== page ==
Posted by   on (September 28, 2013, 19:01 GMT)

Andrew Strauss remains one of my favourite English players and was definitely my favourite England Captain. I never held Strauss in any doubt at any time during the Pietersen saga, but I still wish he had refrained from publishing his opinion in his book.

Posted by cnksnk on (September 28, 2013, 18:55 GMT)

"Undermining a carefully cultivated team culture". Strange sentence. A team culture evolves over a period and is made up of what each player brings to the tea . Seeems Strauss and some of his coterie like Broad and anderson were itching for a fight. KP is a genius and such people are usually handled slightly differently. Strauss should have kept in mind that the ECB handled KP's captaincy in very poor fashion. Cook seems to doing ok. Clearly a large part of the blame for the sorry state of affairs lies outside Stauss'S door as a not so great man manager.

Posted by Front-Foot-Lunge on (September 28, 2013, 18:03 GMT)

No new news here: We all knew about Strauss's stand off with the egocentric KP long ago. Question is, how come he's now stabilized in a unified team and continues to be a batting legend? With but a few minor adjustments, by continuing to be Kevin Pietersen has been th secret of Pietersen's endurance as a test great.

Posted by TestsareBest on (September 28, 2013, 17:45 GMT)

It's telling that Straussy realises that KP is box office and will even help him sell his book. Strauss was a great leader and top batsman and this is a little disappointing. But he lives in the real world and the publishers will want a return on their advance.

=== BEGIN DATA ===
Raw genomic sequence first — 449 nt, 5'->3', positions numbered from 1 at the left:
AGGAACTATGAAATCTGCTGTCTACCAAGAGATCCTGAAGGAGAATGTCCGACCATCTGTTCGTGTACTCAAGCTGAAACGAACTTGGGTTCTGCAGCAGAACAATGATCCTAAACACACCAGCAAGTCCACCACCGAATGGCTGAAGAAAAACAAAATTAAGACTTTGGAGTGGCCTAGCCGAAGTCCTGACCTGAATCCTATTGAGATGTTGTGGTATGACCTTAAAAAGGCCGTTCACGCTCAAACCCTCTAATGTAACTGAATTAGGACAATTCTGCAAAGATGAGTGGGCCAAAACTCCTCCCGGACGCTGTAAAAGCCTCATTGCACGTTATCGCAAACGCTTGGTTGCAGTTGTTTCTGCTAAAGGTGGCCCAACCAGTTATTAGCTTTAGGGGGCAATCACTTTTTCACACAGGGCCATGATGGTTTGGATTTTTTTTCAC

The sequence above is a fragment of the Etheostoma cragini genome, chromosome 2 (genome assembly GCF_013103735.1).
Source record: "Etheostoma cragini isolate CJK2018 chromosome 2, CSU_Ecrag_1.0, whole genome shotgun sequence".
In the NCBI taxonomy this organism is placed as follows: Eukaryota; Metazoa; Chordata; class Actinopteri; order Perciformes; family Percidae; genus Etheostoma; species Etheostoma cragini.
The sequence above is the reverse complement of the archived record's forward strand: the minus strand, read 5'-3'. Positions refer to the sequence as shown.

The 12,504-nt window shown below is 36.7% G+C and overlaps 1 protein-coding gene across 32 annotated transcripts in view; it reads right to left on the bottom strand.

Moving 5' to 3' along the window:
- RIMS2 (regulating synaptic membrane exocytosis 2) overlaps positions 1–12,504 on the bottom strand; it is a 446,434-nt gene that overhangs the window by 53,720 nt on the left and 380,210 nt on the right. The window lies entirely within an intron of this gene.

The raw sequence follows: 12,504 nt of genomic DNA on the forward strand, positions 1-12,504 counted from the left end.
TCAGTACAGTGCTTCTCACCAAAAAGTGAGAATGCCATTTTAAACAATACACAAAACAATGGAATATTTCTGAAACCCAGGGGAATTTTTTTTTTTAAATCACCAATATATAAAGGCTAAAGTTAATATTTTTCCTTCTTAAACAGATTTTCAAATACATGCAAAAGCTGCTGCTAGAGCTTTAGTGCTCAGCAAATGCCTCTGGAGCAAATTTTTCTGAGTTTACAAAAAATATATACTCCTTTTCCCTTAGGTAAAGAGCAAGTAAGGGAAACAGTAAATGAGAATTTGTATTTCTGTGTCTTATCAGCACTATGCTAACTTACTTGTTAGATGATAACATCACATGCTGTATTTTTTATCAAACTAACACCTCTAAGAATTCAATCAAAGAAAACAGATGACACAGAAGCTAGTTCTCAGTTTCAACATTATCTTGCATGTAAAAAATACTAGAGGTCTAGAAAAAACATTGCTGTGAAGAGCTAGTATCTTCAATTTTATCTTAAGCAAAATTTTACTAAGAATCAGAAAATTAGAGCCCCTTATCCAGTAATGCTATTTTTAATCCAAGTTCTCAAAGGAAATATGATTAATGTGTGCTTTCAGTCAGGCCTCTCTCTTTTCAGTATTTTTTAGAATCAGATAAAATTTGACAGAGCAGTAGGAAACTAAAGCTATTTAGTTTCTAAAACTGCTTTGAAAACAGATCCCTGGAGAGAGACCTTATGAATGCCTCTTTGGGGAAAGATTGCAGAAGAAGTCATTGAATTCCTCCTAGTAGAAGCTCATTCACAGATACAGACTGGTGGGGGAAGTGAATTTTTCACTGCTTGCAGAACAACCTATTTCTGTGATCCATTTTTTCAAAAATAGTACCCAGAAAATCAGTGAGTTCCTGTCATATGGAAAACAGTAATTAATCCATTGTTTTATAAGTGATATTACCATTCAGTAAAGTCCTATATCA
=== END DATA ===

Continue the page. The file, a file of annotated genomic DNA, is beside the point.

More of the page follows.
Posted by   on (September 28, 2013, 17:42 GMT)

@arnav.c: A fair question and I certainly wasn't expecting Strauss to retire from domestic cricket as well as international cricket, but he correctly determined that he was no longer secure enough against the very best bowlers, and so he thought that opening up the batting slot to a promising youngster and giving them a chance of building a long career would be the best thing for England's point of view. His record as an opening batsman (7037 runs at 41) speaks for itself and he had a distinguished career, but his technique and eye were steadily declining. He couldn't quite bring his bat down quickly enough to the fastest bowlers any more - Morkel in particular hurried his technique noticeably.

As an aside though, let's have a look at his averages: vs Australia - 1421 @ 39. vs India - 929 @ 44. vs NZ - 813 @ 50. vs Pakistan - 793 @ 34. vs SA - 1113 @ 38. vs WI - 1408 @ 48. Only against SL did he have a "poor" record.

Posted by   on (September 28, 2013, 17:26 GMT)

Its clear that the publishers wanted to sell using a good controversy, its a pity that Strauss agreed to this tactic. The focal point would be on his issues with KP rather than his own career.

Posted by liz1558 on (September 28, 2013, 17:25 GMT)

@ravishashtrisucks - didnt Ian Bell out-bat everyone in the last series, including KP?

Posted by arnav.c on (September 28, 2013, 17:12 GMT)

As an Indian, I always wondered why Strauss had to retire after the pietersen saga...?? If he was in the right and as the leader of team, why did he retire after the Lords test..??? Pietersen was disciplined and dropped..that could be understood....but what happened to Strauss that he had to retire???? An intriguing story I must say !! Somebody please do explain...